I get that Austin might get upset because he’s hungry or […]
I get that Austin might get upset because he’s hungry or needs a new diaper or just has a little gas. Those things would make me want to cry, too. He can’t communicate besides crying or cooing or smiling or just chilling out, so it’s not like he’s going to all of a sudden tell me why he’s teary eyed—not at 3-months-old.
Austin is a very, very chill and calm baby. He does, however, cry from time to time, but I’m not complaining. The non-crying time far exceeds the crying time.
The temperature and humidity have been brutal lately and there was a day or two where he seemed to be bothered by both, which led to some amount of fussing, but nothing over the top. But the point is: It’s not always clear why he’s upset.
Here are some questions I ask myself/or him when he starts to cry …
Are you crying because you’re gassy/crampy? After he eats we burp him, chest to chest, gently patting him on the back until he burps. Recently he hasn’t been spitting up nearly as much, but still we give him a bit of time before allowing any pressure on the stomach. We’ve got plenty of puke spots on our carpet already. I sometimes bicycle his legs if he’s fussy in my attempt to force a toot out, but my success rate is only about 20 percent. There was a week-plus where he didn’t poop (burp/toot/poop, being able to use these words as an adult and not be looked at weird is a perk of being a parent) but then proceeded to go in the bath the next morning … twice … and once more that same night. He was saving it but wasn’t really cranky because of it.
Are you crying because Graham is crying? Yes, this almost always makes him cry. Hearing his brother cry prompts crying quite often.
Are you crying because your pacifier came out in the middle of the night half a dozen times? Yes, this leads to whining almost 90 percent of the time. The other night I heard the pacifier hit the floor and was on my feet within the second only to be greeted in his room with a slight cry. I popped it back in, rubbed his back and crept out the door, like a ninja.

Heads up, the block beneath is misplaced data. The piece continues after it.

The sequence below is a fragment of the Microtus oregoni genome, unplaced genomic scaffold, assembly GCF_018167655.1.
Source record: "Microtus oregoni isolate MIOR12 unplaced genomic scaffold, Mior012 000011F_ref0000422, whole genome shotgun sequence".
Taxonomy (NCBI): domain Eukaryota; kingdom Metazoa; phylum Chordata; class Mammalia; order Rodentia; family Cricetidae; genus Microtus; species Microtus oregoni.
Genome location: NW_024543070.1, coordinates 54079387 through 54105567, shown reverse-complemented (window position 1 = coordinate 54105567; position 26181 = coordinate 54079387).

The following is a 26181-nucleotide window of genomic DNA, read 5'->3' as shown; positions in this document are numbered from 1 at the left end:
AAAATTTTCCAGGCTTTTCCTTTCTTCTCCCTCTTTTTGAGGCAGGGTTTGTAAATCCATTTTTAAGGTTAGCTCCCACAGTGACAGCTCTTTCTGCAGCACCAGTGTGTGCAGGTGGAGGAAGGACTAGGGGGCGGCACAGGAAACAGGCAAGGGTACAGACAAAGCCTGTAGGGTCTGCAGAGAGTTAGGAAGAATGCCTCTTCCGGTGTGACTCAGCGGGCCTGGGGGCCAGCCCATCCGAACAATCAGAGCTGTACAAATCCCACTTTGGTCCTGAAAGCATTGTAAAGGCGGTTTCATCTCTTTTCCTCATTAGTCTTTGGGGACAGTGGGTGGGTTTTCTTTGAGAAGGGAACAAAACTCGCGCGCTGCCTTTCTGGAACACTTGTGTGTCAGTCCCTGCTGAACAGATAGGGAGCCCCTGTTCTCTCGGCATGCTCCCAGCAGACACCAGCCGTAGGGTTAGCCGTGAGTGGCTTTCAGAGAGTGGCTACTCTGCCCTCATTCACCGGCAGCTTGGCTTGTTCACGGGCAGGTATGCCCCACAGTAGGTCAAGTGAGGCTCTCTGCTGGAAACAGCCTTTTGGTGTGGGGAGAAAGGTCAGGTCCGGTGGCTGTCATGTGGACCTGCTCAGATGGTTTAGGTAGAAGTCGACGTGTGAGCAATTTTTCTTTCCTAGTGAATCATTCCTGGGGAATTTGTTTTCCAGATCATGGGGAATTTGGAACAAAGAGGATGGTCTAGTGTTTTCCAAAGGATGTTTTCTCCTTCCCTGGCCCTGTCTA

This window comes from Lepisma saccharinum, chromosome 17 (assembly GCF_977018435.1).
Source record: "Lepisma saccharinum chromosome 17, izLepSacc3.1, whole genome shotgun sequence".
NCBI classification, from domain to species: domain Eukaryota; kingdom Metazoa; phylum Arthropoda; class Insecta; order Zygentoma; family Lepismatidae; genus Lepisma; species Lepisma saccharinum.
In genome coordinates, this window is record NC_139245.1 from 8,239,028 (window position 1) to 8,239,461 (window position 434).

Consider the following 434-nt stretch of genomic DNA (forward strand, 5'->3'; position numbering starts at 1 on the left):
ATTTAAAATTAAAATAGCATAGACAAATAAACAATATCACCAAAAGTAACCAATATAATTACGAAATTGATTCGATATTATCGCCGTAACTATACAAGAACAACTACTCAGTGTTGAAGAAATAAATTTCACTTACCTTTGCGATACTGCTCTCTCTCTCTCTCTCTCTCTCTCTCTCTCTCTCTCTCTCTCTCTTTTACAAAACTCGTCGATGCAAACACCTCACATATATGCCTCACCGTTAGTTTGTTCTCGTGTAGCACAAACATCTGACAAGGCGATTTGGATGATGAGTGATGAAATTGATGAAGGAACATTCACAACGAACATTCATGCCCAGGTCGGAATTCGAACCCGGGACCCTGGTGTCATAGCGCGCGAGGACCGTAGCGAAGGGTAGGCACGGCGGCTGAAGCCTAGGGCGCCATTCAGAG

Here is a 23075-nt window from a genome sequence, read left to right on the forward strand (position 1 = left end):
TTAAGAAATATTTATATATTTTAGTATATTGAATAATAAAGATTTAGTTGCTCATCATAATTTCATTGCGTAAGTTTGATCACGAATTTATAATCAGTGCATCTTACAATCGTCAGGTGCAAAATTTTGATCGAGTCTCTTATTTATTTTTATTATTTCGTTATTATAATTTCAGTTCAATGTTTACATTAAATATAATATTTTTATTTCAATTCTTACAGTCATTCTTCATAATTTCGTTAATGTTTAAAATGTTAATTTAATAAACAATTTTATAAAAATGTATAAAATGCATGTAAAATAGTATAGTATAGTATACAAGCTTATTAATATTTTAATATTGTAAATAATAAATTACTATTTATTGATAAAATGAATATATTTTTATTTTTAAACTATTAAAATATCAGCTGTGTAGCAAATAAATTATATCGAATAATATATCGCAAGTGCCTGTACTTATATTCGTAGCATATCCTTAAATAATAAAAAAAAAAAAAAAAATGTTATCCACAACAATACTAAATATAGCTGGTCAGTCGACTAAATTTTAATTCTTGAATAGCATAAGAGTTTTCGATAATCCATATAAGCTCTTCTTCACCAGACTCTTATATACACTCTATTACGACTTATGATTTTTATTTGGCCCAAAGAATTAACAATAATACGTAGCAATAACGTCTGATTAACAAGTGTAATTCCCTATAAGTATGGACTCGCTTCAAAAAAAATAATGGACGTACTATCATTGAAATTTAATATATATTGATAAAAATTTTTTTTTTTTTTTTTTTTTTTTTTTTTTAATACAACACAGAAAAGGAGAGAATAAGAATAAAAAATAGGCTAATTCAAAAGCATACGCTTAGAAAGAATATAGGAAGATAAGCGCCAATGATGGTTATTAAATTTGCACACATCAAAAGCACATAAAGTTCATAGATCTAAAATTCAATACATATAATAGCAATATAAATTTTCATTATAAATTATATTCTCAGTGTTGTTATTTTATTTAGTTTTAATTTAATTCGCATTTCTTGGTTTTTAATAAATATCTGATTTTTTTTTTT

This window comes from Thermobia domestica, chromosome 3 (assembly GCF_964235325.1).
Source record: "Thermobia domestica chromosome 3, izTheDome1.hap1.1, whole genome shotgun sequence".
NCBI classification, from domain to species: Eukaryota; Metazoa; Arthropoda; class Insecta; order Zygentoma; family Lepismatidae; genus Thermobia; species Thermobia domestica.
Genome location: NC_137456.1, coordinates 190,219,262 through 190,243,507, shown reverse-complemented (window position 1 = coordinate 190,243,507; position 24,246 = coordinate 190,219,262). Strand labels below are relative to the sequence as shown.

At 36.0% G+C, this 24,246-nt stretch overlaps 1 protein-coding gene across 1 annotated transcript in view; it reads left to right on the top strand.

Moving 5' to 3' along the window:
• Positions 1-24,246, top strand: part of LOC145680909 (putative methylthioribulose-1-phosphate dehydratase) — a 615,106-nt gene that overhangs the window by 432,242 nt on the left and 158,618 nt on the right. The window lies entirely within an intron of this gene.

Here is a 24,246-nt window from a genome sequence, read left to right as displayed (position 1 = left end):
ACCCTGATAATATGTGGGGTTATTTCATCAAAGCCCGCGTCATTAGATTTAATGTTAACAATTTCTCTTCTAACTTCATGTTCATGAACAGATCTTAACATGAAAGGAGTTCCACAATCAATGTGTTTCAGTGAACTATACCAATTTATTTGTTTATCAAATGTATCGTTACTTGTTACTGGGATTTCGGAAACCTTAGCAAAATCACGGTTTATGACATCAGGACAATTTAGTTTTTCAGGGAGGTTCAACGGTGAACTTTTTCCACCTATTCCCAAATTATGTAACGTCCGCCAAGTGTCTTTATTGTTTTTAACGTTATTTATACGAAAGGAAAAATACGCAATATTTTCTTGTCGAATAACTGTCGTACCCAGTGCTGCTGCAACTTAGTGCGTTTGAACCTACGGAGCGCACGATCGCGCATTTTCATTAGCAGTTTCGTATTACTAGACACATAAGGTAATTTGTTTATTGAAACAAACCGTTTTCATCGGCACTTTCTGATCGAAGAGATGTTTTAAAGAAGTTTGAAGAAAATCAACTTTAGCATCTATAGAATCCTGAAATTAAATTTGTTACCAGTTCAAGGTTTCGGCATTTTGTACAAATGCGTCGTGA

You mad? When he eats from the boob, he’ll go until he’s satisfied. We’re not sure how many ounces that is, but he never cries after eating from the boob. With the bottle, I’m convinced he could take down 10 ounces and still cry afterwards. As it stands, his bottles are anywhere from 4 to 6 ounces and that is more than adequate. He’ll cry for a minute as I attempt to coax a burp out but then gives up once he realizes that’s all he’s going to get.
I really have to hold you all day? Sometimes it seems this way. I’ll prop him on the Boppy, and he’ll start screaming within seconds. If I put him in his bouncy seat I might get a few minutes to prep dinner, eat lunch or go to the bathroom alone. Sometimes I’ll ask Nolan to make him smile, and he’s usually happy to oblige. Even Graham enjoys lying next to him, just staring.
But every time he cries, I actually ask him why he’s crying, like I’m expecting a miraculous response. Making funny faces or stupid noises usually helps calm him down, but every time he wakes up from a nap he thinks it’s time to eat.
Sometimes, I need to use stall tactics to take his mind off eating. He eats when he wakes up at 7 a.m., again at 10 a.m., 1 p.m., 4 p.m. and 7 p.m. So, the stalling only needs to be for about 45 minutes at the most, which isn’t that difficult.
How do I stop him from crying? He enjoys someone singing him personalized songs, dance movements, (sometimes) going outside for fresh air, the sound of the vacuum, and his car window when it’s halfway down. It’s trial and error. But I’m just thankful he’s a happy little dude.